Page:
While you are still young, you might still want to get out and see the world. Road trips might be you and your spouse’s preferred mode of travel, and to really be able to enjoy the scenery, you might have decided to buy an RV. It might be small or large, high-tech or relatively simple. However, two facts are constant—RVs are motor vehicles and dwelling places. Therefore, they need the best of both insurance policies. RV insurance can help you get that coverage. If you plan to use yours for an extended trip, here’s how your policy can help you.
Understanding RV Insurance
You have to drive your RV from place to place, even if you keep it parked in one site for a long period of time. Therefore, it needs various pieces of motor vehicle insurance, though standard car insurance won’t work.
Additionally, the vehicle functions as a home to a degree, and living in it comes with many of the common risks and liabilities that might threaten any homeowner. Still, special risks exist as well.
As a result, RV Insurance offers many of the types of coverage that both separate homeowners and car insurance will provide. However, it will come with specifically tailored terms and limits that apply to the special status of this vehicle. Whether you plan to use it on the road or stay in it as your residence during vacations, then you’ll need both types of protection.
RV Auto Coverage
Like any driver, RV operators need motor vehicle insurance. The coverage within the policy might include:
- Liability insurance: Required of all drivers by most states, liability insurance pays when RV drivers cause wrecks that damage the property of others or injure third parties. So, if you accidentally swerve across the center lane and hit another vehicle, then this coverage can pay the other driver for their injury costs and vehicle repairs.
- Collision coverage: If the RV sustains damage in a wreck, this coverage can pay for the repairs.
- Comprehensive insurance: non-accident damage has coverage under this part of your policy. While you have the RV parked at a campsite, something like a storm or fire might damage it. This coverage can pay for the recovery costs.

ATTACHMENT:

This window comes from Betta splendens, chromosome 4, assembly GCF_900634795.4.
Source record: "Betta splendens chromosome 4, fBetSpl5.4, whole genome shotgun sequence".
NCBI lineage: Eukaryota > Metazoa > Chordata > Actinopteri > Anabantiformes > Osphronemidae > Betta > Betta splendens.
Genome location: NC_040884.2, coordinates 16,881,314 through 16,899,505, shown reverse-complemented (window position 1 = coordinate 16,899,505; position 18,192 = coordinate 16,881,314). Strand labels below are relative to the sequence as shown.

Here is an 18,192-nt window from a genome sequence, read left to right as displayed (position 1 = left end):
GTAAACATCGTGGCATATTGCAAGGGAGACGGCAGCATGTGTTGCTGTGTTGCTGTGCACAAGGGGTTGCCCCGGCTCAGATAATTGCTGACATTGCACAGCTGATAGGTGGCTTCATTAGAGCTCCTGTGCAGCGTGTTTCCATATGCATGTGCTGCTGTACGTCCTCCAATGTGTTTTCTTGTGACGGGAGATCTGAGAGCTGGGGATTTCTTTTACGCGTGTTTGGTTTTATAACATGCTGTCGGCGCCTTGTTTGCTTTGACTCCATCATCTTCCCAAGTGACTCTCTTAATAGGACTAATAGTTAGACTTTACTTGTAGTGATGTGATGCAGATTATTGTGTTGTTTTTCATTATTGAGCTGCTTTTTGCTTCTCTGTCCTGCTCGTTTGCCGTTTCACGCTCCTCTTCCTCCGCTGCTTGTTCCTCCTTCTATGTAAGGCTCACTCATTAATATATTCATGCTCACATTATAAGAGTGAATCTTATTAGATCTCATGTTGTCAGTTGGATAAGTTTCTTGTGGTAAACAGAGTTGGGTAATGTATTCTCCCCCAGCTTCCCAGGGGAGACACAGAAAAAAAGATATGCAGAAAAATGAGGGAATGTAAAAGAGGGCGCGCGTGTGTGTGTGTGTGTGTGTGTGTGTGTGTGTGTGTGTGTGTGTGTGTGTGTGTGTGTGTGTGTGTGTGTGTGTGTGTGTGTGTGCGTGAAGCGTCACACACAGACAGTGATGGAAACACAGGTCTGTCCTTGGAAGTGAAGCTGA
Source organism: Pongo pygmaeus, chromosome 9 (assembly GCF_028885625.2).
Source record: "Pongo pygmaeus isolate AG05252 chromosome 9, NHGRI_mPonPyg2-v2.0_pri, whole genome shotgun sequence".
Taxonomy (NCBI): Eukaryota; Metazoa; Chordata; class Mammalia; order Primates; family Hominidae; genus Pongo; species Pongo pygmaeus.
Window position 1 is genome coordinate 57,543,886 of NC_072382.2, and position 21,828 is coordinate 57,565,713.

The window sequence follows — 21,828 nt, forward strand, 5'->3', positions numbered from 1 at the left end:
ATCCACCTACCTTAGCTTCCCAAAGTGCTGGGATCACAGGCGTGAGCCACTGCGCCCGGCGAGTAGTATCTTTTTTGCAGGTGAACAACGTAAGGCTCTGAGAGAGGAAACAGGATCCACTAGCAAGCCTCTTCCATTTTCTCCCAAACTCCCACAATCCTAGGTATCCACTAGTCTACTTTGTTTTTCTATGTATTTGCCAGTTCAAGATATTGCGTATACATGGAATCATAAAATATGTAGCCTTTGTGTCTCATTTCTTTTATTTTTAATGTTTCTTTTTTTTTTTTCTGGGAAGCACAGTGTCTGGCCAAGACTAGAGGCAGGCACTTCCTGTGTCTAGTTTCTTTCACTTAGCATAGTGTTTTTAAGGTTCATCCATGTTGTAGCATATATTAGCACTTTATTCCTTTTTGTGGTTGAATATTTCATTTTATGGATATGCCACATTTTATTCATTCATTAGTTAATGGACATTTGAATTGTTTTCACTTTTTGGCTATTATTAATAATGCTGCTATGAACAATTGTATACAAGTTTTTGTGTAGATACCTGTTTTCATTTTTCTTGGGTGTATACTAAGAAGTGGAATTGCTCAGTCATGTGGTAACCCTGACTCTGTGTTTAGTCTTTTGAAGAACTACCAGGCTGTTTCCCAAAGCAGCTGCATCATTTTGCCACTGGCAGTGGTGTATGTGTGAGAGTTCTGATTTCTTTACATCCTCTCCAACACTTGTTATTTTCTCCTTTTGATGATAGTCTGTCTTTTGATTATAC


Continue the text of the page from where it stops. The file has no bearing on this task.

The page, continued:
- Uninsured/underinsured motorist coverage: Another driver might hit your RV, or vandals might damage it. If the parties responsible for the damage don’t have liability insurance or limits that aren’t high enough to cover the costs of your damage, then this coverage on your own policy can help pay.
While living in the RV for any length of time, you want to keep it as secure as your home. Therefore, consider adding coverage to your policy like:
- Contents coverage: Your personal belongings can receive coverage under this policy. So, if a fire damages your possessions while on your vacation, your policy can pay for the recovery costs.
- Personal liability insurance: This is different from motor vehicle liability insurance. It applies when you cause harm to someone else, but while your RV is set up at a campsite. So, if a neighbor falls while walking down the RV steps to sit outside, this policy can pay for that person’s recovery costs. Policies also pay an accidental medical payments component, which allows you to assist people when they get hurt, regardless of who caused the wreck. This might help you avoid lawsuits later.
- Expenses coverage: There’s no guarantee that your vacation will work out perfectly. If your RV sustains damage, then you might have to return home. This policy might help you avoid paying for things like hotel or dining costs until you can return home.
Ask your RV insurer how these policies will apply during temporary vacations as opposed to permanent residency in the RV. Coverage might apply differently in each situation. Sometimes, you might need to upgrade your policy to full-timer coverage, which can affect how much your residential coverage will apply.